Bone Health After Cancer Treatment
Children being treated for cancer sometimes get medicines (such as steroids or chemotherapy) and radiation therapy that can weaken their bones. But there are ways to help improve a child’s bone health.
What Tests Are Done to Check Bone Health?
To check a child’s bone health, health care providers will:
- Do blood tests to check levels of calcium, vitamin D, phosphorus, magnesium, parathyroid hormone, and alkaline phosphatase.
- Do a test called a dual energy X-ray absorptiometry (DXA) scan. For this test, a child lies on a table and a special “picture” is taken. The test takes about 15 minutes and is done in the radiology department. While this is a type of X-ray, the radiation exposure is very low.
- Do other imaging tests, such as an MRI, if needed.
What Can Help My Child's Bone Health?
You can help your child’s bone health by making sure they get enough calcium and vitamin D, and lots of weight-bearing activity. They also shouldn’t smoke and or be around cigarette smoke.
It’s important for kids to have a diet rich in calcium. Good food sources of calcium include milk, yogurt, and cheese. Other sources include soy milk, almond milk, soybeans (edamame), tofu, dark green leafy vegetables, and calcium-fortified breakfast cereals and juices.
Try for at least 2–3 servings in kids 1–8 years old and 4 servings for kids older than 8. Check nutrition labels to make sure your child gets the recommended amount of calcium every day:
Vitamin D is often added to milk, yogurt, baby formula, juice, cereal, and other foods. Other sources of include salmon, tuna, liver, eggs, and cod liver oil.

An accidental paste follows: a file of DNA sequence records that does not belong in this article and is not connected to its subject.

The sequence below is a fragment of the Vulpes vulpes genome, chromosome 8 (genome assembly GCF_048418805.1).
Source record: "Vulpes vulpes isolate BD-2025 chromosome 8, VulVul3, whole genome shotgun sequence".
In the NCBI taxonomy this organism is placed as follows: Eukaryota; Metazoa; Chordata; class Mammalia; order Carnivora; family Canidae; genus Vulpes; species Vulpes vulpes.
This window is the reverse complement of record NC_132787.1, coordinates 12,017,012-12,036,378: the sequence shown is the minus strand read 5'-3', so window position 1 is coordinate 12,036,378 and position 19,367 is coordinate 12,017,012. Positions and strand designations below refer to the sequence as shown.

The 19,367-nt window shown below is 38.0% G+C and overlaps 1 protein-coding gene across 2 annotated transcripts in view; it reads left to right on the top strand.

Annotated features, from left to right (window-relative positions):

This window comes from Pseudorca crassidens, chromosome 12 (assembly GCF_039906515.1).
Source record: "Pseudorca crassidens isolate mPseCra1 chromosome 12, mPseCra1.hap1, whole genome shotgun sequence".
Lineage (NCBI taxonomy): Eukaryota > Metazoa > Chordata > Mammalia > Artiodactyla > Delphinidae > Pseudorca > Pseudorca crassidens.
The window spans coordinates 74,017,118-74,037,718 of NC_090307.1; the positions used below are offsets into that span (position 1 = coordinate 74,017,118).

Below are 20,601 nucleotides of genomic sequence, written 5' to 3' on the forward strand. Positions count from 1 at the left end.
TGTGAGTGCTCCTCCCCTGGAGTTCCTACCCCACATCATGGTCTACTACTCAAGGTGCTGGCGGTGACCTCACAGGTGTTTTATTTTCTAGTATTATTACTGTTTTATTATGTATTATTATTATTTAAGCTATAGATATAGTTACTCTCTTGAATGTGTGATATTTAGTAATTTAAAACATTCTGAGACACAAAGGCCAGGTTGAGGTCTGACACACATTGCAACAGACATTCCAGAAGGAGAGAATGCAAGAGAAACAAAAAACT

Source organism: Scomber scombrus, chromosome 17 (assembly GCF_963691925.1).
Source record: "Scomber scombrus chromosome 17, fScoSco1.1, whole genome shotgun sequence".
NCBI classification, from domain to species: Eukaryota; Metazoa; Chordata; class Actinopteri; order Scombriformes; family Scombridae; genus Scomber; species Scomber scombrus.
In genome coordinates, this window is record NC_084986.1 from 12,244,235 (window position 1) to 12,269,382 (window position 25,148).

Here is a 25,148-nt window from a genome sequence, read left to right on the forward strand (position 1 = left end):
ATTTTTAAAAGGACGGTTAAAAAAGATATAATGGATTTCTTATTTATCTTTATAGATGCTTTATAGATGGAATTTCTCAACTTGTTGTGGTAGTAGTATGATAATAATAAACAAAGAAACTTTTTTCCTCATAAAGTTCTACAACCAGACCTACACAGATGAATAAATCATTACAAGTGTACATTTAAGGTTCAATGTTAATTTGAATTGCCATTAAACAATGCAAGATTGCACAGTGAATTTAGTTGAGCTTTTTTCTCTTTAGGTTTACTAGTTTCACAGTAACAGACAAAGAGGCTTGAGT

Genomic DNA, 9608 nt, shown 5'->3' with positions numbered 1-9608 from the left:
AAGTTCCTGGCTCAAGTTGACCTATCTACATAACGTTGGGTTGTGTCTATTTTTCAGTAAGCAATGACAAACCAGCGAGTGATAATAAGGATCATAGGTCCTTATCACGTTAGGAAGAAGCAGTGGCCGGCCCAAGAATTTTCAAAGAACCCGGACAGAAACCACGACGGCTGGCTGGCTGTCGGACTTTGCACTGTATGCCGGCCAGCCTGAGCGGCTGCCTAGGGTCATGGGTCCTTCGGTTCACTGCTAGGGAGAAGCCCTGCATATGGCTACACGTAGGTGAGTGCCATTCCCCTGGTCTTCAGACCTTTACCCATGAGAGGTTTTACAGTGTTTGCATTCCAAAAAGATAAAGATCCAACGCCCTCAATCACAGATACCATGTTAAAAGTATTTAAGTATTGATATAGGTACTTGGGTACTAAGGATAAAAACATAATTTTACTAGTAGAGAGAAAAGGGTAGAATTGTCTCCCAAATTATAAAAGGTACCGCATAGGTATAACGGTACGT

Kids over 1 year old need at least 600 IU of vitamin D each day. Your care team will tell you how much vitamin D your child should get (600–1,000 IU daily, more if needed). This may include taking a vitamin D supplement by mouth.
Kids also get vitamin D from the sun. If your health care team says it’s OK, your child can be in the sun for 10–15 minutes a day without sunscreen. For longer periods, be sure to protect your child's skin with sunscreen, clothing, and shade. There is a risk for skin cancer later in life if your child gets too much sun.
Help your child get at least 1 hour of weight-bearing physical activity each day. They can try running, walking, and hiking; climbing stairs; jumping; weightlifting and strength training; and sports (like soccer, basketball, tennis, volleyball, and track).
Low-impact activities like swimming or biking are good for the heart and lungs and great for overall health, but contribute less to healthy bones.
Along with many other health risks, smoking weakens bones. Your child should not smoke, and no one should smoke around them. If anyone in your household smokes and needs help quitting, call 1-800-QUIT-NOW or visit www.smokefree.gov.
What if I Have Questions?
If you have any questions or concerns about the effects of cancer treatment on your child, call their doctor or a member of the cancer care team. They are there to help as your child recovers.
- Side Effects of Chemotherapy and Radiation
- 3 Ways to Build Strong Bones
- Vitamin D
- Radiation Therapy
- Steroids for Treating Cancer
- Late Effects of Cancer and Cancer Treatment